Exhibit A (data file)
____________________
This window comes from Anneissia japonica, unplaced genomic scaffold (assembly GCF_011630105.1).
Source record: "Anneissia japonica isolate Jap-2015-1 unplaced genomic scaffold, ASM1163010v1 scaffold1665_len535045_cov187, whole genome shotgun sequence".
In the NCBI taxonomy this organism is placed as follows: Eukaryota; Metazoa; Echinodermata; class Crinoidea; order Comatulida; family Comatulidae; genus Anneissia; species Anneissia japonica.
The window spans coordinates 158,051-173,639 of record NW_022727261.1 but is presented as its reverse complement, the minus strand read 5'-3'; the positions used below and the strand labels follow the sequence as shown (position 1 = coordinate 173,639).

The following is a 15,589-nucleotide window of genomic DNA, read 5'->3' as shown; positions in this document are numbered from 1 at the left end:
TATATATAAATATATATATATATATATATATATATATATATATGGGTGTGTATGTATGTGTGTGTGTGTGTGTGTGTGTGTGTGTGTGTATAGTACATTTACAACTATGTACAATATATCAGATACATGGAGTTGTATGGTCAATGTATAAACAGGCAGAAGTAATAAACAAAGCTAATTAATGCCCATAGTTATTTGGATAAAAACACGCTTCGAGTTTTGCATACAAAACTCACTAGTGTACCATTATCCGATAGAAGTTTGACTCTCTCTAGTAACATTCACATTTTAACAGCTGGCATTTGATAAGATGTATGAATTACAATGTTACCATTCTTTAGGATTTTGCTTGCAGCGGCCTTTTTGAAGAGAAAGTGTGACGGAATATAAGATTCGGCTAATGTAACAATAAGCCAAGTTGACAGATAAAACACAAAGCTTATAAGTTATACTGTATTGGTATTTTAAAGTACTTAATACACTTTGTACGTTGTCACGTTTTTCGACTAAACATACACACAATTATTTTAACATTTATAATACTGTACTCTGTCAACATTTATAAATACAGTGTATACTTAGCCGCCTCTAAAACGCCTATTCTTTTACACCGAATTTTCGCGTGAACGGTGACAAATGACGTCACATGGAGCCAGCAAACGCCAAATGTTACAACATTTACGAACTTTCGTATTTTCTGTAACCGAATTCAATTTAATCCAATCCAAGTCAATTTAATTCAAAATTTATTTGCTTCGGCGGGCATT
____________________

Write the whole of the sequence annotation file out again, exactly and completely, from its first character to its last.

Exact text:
This window comes from Anneissia japonica, unplaced genomic scaffold (assembly GCF_011630105.1).
Source record: "Anneissia japonica isolate Jap-2015-1 unplaced genomic scaffold, ASM1163010v1 scaffold1665_len535045_cov187, whole genome shotgun sequence".
In the NCBI taxonomy this organism is placed as follows: Eukaryota; Metazoa; Echinodermata; class Crinoidea; order Comatulida; family Comatulidae; genus Anneissia; species Anneissia japonica.
The window spans coordinates 158,051-173,639 of record NW_022727261.1 but is presented as its reverse complement, the minus strand read 5'-3'; the positions used below and the strand labels follow the sequence as shown (position 1 = coordinate 173,639).

The following is a 15,589-nucleotide window of genomic DNA, read 5'->3' as shown; positions in this document are numbered from 1 at the left end:
TATATATAAATATATATATATATATATATATATATATATATATGGGTGTGTATGTATGTGTGTGTGTGTGTGTGTGTGTGTGTGTGTGTATAGTACATTTACAACTATGTACAATATATCAGATACATGGAGTTGTATGGTCAATGTATAAACAGGCAGAAGTAATAAACAAAGCTAATTAATGCCCATAGTTATTTGGATAAAAACACGCTTCGAGTTTTGCATACAAAACTCACTAGTGTACCATTATCCGATAGAAGTTTGACTCTCTCTAGTAACATTCACATTTTAACAGCTGGCATTTGATAAGATGTATGAATTACAATGTTACCATTCTTTAGGATTTTGCTTGCAGCGGCCTTTTTGAAGAGAAAGTGTGACGGAATATAAGATTCGGCTAATGTAACAATAAGCCAAGTTGACAGATAAAACACAAAGCTTATAAGTTATACTGTATTGGTATTTTAAAGTACTTAATACACTTTGTACGTTGTCACGTTTTTCGACTAAACATACACACAATTATTTTAACATTTATAATACTGTACTCTGTCAACATTTATAAATACAGTGTATACTTAGCCGCCTCTAAAACGCCTATTCTTTTACACCGAATTTTCGCGTGAACGGTGACAAATGACGTCACATGGAGCCAGCAAACGCCAAATGTTACAACATTTACGAACTTTCGTATTTTCTGTAACCGAATTCAATTTAATCCAATCCAAGTCAATTTAATTCAAAATTTATTTGCTTCGGCGGGCATT